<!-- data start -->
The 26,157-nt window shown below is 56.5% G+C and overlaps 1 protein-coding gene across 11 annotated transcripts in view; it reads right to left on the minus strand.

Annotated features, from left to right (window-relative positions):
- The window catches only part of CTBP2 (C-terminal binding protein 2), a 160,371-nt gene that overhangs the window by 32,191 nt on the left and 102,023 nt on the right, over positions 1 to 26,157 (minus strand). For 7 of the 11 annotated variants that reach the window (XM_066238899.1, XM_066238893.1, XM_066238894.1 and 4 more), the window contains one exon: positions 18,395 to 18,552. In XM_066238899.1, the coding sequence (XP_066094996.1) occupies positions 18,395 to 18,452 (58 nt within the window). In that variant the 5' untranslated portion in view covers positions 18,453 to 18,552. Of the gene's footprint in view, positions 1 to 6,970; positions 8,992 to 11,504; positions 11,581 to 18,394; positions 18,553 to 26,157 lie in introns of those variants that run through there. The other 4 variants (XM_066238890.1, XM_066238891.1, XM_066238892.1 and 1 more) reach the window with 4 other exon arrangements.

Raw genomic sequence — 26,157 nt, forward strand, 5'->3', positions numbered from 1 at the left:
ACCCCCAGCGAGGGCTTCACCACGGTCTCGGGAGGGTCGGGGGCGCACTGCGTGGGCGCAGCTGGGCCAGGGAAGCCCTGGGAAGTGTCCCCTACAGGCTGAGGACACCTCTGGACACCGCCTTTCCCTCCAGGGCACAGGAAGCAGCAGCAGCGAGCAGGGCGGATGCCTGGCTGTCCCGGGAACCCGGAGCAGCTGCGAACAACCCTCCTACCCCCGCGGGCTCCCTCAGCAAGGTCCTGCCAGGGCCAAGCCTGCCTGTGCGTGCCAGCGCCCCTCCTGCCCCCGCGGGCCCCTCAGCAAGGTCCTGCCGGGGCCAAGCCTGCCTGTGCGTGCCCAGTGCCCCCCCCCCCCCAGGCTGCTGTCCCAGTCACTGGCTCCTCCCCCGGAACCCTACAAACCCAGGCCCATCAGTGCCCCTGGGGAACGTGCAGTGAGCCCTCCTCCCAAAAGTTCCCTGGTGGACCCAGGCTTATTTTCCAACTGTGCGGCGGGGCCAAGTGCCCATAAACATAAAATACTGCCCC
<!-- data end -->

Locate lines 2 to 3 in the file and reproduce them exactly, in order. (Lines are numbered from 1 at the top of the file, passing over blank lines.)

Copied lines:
Annotated features, from left to right (window-relative positions):
- The window catches only part of CTBP2 (C-terminal binding protein 2), a 160,371-nt gene that overhangs the window by 32,191 nt on the left and 102,023 nt on the right, over positions 1 to 26,157 (minus strand). For 7 of the 11 annotated variants that reach the window (XM_066238899.1, XM_066238893.1, XM_066238894.1 and 4 more), the window contains one exon: positions 18,395 to 18,552. In XM_066238899.1, the coding sequence (XP_066094996.1) occupies positions 18,395 to 18,452 (58 nt within the window). In that variant the 5' untranslated portion in view covers positions 18,453 to 18,552. Of the gene's footprint in view, positions 1 to 6,970; positions 8,992 to 11,504; positions 11,581 to 18,394; positions 18,553 to 26,157 lie in introns of those variants that run through there. The other 4 variants (XM_066238890.1, XM_066238891.1, XM_066238892.1 and 1 more) reach the window with 4 other exon arrangements.